ON PRESCRIPTION DRUG PRICING: In this 30-minute Miner Detail podcast, Del. Joseline Peña-Melnyk, vice chair of the Health and Government Operations Committee, joined by House Republican Minority Whip Kathy Szeliga and co-hosts Ryan Miner and Len Lazarick to discuss the rising costs of prescription drugs and legislation before the House HGO committee. The two prominent state legislators also reacted to Gov. Larry Hogan’s State of the State Address.
COMBINED REPORTING BILL: A bill proposed by Sen. Ron Young, a Democrat from Frederick County, would require retail and restaurant chains in Maryland to use combined reporting for corporate income taxes. Combined reporting would require companies with subsidiaries in different states to account for those subsidiaries when filing their income taxes in Maryland, reports Holden Wilen in the Baltimore Business Journal.
$12M FOR GARRETT PROJECTS: Gov. Larry Hogan unveiled his proposed $46.6 billion fiscal year 2020 budget during a press conference in Annapolis on Jan. 17. The document includes nearly $12 million for capital projects in Garrett County, plus more than $60 million for education, grants, state operations and other local line items, Renee Shreve reports for the Garrett County Republican.
HOGAN PREZ WATCH: Would Gov. Larry Hogan actually do it? Could he possibly win? And what would it mean for our state to have our governor challenging President Donald Trump, who’s been known to lash out at people who cross him? Luke Broadwater of the Sun attempts to address these questions even as Hogan himself says he is flattered by the attention but is not doing anything to fuel the speculation.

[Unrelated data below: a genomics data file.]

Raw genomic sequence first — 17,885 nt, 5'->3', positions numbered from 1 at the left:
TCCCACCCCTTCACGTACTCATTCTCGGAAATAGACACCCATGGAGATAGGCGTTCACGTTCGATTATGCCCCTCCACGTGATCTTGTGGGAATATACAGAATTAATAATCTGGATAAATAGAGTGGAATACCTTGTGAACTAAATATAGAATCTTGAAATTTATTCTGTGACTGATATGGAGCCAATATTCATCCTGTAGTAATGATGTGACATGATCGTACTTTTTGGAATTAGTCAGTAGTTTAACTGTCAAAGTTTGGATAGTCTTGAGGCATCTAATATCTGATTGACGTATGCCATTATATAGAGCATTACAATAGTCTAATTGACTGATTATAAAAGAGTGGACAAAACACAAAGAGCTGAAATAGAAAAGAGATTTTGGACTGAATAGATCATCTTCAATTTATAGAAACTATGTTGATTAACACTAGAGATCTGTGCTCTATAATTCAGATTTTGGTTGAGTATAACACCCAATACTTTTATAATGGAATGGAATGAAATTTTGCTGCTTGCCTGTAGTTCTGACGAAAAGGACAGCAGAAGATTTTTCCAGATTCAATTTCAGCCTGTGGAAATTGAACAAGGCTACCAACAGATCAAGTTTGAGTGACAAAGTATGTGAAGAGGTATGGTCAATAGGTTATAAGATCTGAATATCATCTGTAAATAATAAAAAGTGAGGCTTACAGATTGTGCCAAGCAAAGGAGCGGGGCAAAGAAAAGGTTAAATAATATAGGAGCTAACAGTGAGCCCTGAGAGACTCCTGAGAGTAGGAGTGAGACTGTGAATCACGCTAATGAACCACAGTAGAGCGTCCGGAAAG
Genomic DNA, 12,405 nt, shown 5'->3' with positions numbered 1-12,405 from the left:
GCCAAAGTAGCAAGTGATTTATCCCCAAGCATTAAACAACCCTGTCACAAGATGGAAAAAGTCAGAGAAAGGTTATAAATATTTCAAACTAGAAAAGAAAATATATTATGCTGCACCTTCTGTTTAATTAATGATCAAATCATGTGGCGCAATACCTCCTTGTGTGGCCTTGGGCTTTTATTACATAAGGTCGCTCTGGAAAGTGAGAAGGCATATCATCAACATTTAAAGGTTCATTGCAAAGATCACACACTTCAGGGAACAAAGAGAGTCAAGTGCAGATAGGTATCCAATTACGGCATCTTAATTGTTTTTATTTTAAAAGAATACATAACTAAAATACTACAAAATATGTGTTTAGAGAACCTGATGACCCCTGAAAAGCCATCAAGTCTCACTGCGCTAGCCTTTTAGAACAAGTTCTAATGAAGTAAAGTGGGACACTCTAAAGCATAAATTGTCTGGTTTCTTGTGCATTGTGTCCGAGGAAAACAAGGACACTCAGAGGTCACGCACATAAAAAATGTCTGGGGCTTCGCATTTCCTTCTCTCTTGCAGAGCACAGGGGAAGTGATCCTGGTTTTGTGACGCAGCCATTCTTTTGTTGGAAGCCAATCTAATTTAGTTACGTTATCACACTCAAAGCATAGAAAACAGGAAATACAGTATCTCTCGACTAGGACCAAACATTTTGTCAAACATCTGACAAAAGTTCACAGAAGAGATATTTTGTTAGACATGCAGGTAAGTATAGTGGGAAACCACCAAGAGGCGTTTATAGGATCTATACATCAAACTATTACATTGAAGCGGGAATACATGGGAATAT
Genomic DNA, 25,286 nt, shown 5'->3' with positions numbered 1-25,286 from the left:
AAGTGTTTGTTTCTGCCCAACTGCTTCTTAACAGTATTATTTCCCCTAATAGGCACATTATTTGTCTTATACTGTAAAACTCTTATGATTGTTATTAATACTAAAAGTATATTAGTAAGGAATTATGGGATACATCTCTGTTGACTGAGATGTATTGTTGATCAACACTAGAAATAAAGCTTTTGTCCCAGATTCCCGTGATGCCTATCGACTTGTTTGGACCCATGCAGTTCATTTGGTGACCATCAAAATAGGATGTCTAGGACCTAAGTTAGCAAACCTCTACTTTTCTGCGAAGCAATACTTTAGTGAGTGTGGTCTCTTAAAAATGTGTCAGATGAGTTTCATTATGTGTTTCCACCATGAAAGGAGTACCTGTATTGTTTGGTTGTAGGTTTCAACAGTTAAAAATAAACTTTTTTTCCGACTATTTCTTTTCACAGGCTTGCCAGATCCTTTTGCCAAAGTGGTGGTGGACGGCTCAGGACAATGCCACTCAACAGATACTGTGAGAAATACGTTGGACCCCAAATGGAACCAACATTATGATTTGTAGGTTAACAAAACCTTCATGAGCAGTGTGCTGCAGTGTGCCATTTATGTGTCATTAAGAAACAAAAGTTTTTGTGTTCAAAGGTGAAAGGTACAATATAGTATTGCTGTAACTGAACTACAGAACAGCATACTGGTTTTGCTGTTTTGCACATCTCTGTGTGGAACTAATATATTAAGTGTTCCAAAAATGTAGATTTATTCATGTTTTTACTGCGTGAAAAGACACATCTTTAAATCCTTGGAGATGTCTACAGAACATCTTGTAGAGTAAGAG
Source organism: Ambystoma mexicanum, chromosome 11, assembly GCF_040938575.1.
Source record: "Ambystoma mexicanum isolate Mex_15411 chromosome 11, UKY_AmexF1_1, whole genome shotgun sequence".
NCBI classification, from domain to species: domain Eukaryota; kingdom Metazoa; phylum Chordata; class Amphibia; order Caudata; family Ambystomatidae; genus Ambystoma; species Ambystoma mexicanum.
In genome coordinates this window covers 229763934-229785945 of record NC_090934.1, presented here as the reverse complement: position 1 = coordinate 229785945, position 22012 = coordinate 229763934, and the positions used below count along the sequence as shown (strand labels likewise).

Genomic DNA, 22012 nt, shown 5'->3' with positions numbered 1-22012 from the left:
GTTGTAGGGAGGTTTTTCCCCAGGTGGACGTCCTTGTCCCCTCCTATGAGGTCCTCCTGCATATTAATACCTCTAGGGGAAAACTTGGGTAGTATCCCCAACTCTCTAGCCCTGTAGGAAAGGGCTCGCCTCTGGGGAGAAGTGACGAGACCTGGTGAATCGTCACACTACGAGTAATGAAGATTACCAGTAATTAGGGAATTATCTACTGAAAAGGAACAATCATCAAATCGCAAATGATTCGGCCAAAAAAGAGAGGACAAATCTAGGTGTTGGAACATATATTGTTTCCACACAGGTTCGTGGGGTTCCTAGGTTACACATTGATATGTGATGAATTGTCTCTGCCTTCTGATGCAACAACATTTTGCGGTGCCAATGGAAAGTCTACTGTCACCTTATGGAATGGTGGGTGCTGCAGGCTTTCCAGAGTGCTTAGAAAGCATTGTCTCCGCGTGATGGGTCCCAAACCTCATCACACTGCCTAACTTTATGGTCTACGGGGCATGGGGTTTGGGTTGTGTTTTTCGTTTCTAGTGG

PUBLIC CAMPAIGN FINANCING IN BA CO? Baltimore County Executive Johnny Olszewski Jr. on Thursday proposed creating a system of public financing of local campaigns, saying it would reduce the influence of special interests on county politics. Olszewski said he will put forth a charter amendment for the 2020 ballot to establish a “citizens’ election fund” for County Council and county executive candidates, writes Alison Knezevich for the Sun.
MILLER BLASTS MOSBY ON MARIJUANA STAND: The longtime leader of the Maryland Senate sharply criticized Baltimore City State’s Attorney Marilyn Mosby’s plan to no longer prosecute marijuana possession charges. Senate President Mike Miller, speaking to reporters following Gov. Larry Hogan’s fifth State of the State speech, praised the governor for his interest in curbing crime in Baltimore. That praise then morphed into an attack on Mosby’s recently announced policy, writes Bryan Sears for the Daily Record.